With the cartoonish excesses of the mid-2000 deathrock revival cast aside, modern bands — which have overwhelmingly come from the DIY hardcore punk scene — have refocused on the gritty and tribalistic roots of deathrock and positive punk. Older bands like Killing Joke, The Damned, and Rudimentary Peni continue to make surprisingly relevant new music, reinforcing their importance on the direction of the culture. Arctic Flowers, for example, take their name from a Rubella Ballet song, and play a type of dark, anarcho-punk influenced music that is both political and surprisingly danceable. Dekoder, Tanzkommando Untergang, and Crimson Scarlet are also female-fronted modern goth-punk bands that harken back to the 1980s gothic peace punk of bands like Blood and Roses, the Lost Cherees, and Brigandage. Scarlet’s Remains essentially became Christ vs Warhol, a band that calls themselves “anarcho-postpunk” at their Facebook page (and whose Dissent LP is one of the best LPs of the past few years.) Together with Fangs on Fur, CvW lead a punk-tinged revival of roots-oriented deathrock in the Los Angeles area, the site of deathrock’s original appearance.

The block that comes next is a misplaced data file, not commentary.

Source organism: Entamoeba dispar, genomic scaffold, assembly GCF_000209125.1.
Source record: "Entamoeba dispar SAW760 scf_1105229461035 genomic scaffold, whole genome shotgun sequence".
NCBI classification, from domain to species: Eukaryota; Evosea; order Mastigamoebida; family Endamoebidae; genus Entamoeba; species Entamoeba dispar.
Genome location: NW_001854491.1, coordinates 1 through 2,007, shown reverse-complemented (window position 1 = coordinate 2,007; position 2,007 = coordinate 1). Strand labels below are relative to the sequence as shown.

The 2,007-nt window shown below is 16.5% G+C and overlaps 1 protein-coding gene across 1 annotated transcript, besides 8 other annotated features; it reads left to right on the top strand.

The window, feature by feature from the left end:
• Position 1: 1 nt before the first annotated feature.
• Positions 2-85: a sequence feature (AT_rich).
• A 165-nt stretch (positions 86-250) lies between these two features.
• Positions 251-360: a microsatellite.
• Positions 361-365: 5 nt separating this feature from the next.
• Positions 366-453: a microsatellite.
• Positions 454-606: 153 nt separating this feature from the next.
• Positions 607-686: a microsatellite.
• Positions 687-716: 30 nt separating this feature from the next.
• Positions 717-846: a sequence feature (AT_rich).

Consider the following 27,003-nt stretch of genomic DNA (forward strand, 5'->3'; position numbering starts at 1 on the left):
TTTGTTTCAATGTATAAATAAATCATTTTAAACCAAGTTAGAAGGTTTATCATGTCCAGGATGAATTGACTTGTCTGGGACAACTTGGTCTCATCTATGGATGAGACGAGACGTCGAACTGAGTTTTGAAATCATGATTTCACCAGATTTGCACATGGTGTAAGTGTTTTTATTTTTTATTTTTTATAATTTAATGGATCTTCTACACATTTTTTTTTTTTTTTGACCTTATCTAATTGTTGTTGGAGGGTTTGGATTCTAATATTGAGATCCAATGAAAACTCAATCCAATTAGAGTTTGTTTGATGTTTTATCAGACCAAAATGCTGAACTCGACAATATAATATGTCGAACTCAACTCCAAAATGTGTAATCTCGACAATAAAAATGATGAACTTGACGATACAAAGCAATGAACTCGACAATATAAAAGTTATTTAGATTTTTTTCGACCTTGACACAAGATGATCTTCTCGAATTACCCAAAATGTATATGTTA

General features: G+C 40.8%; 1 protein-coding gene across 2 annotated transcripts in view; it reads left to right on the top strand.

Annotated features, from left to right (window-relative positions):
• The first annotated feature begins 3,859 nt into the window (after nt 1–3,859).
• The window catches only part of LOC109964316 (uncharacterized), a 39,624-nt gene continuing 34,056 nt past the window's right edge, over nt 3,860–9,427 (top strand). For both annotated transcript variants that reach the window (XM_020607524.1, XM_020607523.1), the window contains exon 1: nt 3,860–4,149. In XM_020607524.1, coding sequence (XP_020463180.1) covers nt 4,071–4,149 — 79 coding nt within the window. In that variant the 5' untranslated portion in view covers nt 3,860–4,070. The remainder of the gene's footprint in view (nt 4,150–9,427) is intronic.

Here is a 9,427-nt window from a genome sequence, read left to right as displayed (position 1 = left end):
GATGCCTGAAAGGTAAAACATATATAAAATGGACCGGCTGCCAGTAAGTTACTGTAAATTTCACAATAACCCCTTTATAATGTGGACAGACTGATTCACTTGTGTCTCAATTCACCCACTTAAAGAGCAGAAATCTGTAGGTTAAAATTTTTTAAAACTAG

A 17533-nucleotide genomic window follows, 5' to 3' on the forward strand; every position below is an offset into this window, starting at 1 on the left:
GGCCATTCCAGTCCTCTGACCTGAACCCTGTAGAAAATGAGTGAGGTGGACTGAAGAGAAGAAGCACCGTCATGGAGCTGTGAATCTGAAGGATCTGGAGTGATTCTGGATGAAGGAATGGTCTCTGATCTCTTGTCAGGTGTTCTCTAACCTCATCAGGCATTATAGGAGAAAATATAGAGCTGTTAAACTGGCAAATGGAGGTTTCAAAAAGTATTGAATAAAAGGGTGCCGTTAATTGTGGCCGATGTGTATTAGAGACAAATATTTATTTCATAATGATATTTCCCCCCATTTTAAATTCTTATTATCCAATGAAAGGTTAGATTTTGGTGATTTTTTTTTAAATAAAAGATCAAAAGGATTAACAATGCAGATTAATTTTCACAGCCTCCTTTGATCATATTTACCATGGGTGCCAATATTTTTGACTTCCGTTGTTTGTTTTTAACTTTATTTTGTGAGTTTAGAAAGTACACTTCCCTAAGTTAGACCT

The Pacific Northwest corridor from San Francisco up into Vancouver, British Columbia, Canada, however, is where most of this new deathrock activity has taken place: The Spectres, Modern Creatures, Dead Cult, Alaric, Atriarch, Bellicose Minds, Moral Hex, and Vivid Sekt. The East Coast’s Lost Tribe, Anasazi, and Agnostic Pray ensure that the revival is not regional-specific — as does Italy’s Dystopian Society and Horror Vacuii.
The explosion of deathrock among Spanish-speaking and Latin American nations also deserves notice. Spain’s Naughty Zombies’ Hospital was a brief, but bona fide, club hit, combining the riffage of The Scientists’ “Swampland” (or Elvis’ ”Little Sister”) with the sensibility of modern music production. Los Carniceros del Norte, Las Gorgonas, Eyaculacion Post-Mortem, and Mexico’s Acid Bats show to what degree deathrock, like the larger genres of hardcore punk and gothic rock, have become sprawling and vast international enterprises.
Cinema Strange photograph courtesy of GothEric.